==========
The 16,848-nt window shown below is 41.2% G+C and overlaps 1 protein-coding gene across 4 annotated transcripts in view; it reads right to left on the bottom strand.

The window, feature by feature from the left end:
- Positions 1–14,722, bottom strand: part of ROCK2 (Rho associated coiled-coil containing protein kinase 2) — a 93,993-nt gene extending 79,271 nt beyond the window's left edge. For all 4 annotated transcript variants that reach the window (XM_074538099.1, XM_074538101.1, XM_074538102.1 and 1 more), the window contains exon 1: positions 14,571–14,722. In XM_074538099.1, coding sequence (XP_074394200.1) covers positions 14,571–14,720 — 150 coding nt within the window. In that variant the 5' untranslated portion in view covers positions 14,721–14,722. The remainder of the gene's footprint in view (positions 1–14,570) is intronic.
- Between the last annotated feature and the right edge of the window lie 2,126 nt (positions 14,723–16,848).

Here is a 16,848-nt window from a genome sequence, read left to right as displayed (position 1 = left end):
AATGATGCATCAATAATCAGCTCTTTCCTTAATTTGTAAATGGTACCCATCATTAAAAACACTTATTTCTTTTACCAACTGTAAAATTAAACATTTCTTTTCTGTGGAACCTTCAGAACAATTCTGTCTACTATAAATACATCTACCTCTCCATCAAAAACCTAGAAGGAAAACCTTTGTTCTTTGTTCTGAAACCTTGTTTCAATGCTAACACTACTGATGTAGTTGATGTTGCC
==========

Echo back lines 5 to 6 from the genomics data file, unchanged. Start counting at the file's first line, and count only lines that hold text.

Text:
Here is a 16,848-nt window from a genome sequence, read left to right as displayed (position 1 = left end):
AATGATGCATCAATAATCAGCTCTTTCCTTAATTTGTAAATGGTACCCATCATTAAAAACACTTATTTCTTTTACCAACTGTAAAATTAAACATTTCTTTTCTGTGGAACCTTCAGAACAATTCTGTCTACTATAAATACATCTACCTCTCCATCAAAAACCTAGAAGGAAAACCTTTGTTCTTTGTTCTGAAACCTTGTTTCAATGCTAACACTACTGATGTAGTTGATGTTGCC